Just Different Layers? Stylesheets and Digital Edition Methodology

  1. 1. Elena Pierazzo

    Italian Studies - Università di Pisa

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In the last few years a consistent number of papers
focussed on new theoretical frameworks for scholarly digital editions practice (Vanhoutte 2000a, Vanhoutte 2000b
and Flanders 1998). The main attention has been paid
on text encoding, on the production of apparatus criticus or variourum and its transposition form the paper to the digital format (Vanhoutte 2000a, Vanhoutte 2000b, McGann 1996 and Lavagnino 1996). Another focus is the role of the editor and whether a scholar edition must have as a goal the production of a text (a quotable text) or just different textual materials in order to allow the reader to choose his/her version of the text; a third
possibility being an equilibrium (to be found) between the two school of thinking (Vanhoutte 2005). Connected
to the latter point is the consideration that a digital
edition based on encoding can be re-used for many purposes
(e.g. electronic inspection, computer assisted analysis), and gives the possibility of producing different versions of the same text (critical, diplomatic, facsimile, reading editions, hypertext editions), according with different kind of users and readers from the same encoded text by the application of different stylesheets. In this paper I will address to a different consideration of stylesheets to be seen not only as a tool to produce different layers
of the encoded texts, but as an essential component of the scholar’s work and a possible shortcut toward a
compromise in the dichotomy textual criticism vs.
cultural criticism, as in Vanhoutte 2005.
Some time ago I started to prepare a digital edition of an Italian Renaissance’s comedy, Lo Stufaiuolo, written by Anton Francesco Doni, presumably in 1550-1551. We posses two different autographic manuscripts of the text, each of them witnessing a different and remarkable
version, a fact that involves the necessity of a synoptic
edition. The first question to be answered in digital edition field is certainly which kind of edition to
produce: an editor-oriented or a user-oriented edition. In my opinion, according with the Italian editorial school’s theories, an editor must produce a quotable, reliable text or at least, to provide an orientation to the reader: the editor is probably the person who know the most about the text, and can not skip the task to provide the readers his circumspect opinion/version of the text. On the other side, an editor must also provide all the documentation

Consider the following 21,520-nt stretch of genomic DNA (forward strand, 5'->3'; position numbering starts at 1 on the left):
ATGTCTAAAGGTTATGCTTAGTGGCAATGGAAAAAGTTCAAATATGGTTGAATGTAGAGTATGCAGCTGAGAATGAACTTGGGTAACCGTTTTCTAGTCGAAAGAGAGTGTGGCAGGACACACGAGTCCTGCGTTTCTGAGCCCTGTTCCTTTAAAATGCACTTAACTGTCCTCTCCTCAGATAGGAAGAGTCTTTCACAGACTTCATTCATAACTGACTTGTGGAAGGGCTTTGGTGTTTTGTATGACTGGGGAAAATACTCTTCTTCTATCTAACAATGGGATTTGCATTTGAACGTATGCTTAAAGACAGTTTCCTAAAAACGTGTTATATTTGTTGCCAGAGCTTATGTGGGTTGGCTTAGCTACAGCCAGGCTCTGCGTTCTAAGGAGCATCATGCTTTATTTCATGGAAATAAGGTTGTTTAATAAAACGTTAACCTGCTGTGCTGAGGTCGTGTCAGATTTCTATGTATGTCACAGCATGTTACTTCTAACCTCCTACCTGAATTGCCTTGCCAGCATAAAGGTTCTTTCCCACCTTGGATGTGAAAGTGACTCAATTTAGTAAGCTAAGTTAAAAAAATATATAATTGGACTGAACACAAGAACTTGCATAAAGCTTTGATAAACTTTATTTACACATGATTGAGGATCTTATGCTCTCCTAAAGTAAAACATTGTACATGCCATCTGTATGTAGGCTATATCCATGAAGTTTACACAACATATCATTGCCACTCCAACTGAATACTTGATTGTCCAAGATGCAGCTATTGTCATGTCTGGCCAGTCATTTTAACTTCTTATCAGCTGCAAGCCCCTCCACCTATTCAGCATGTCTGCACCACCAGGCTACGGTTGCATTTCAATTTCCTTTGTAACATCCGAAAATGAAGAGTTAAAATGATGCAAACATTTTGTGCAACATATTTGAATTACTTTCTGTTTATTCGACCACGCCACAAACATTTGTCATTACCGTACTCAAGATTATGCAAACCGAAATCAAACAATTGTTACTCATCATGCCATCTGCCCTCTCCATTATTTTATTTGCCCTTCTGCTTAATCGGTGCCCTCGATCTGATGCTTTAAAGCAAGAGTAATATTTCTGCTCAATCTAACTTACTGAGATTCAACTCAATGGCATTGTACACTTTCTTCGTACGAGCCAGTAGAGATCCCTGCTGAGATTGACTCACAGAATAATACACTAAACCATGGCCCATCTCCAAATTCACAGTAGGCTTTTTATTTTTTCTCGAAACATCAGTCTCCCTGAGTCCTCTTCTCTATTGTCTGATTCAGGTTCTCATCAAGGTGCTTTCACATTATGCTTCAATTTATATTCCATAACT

possible of his work, according to a fundamental
presumption of the scientific nature of a critical edition that
lays on the possibility for the reader to reproduce/
control/verify the editorial work. For that reasons I chose
to provide different versions of the text (of both texts, in this case), ranging from a minimum to a maximum
of editorial intervention, in order to satisfy different
readers’ needs, accompanied by ancillary documentation on the editorial work and by the photographic reproduction
of the source.
Due to the big interest of the Doni’s language, a peculiar point of the edition would have been the preserving of the original face of the text, allowing at the same time to non-scholar readers to appreciate the text itself, that is very funny and with a huge literary value. Starting the work, I focussed my attention to the very first level of the language: orthography and punctuation. In paper-based critical editions there is often the necessity of re-write the text in order to allow modern reader to easy decrypt it. The orthography and punctuation rules of most modern languages have sensibly changed from Middle Age since today. At the dawn of the writing of modern languages we can not even speak of orthography but of different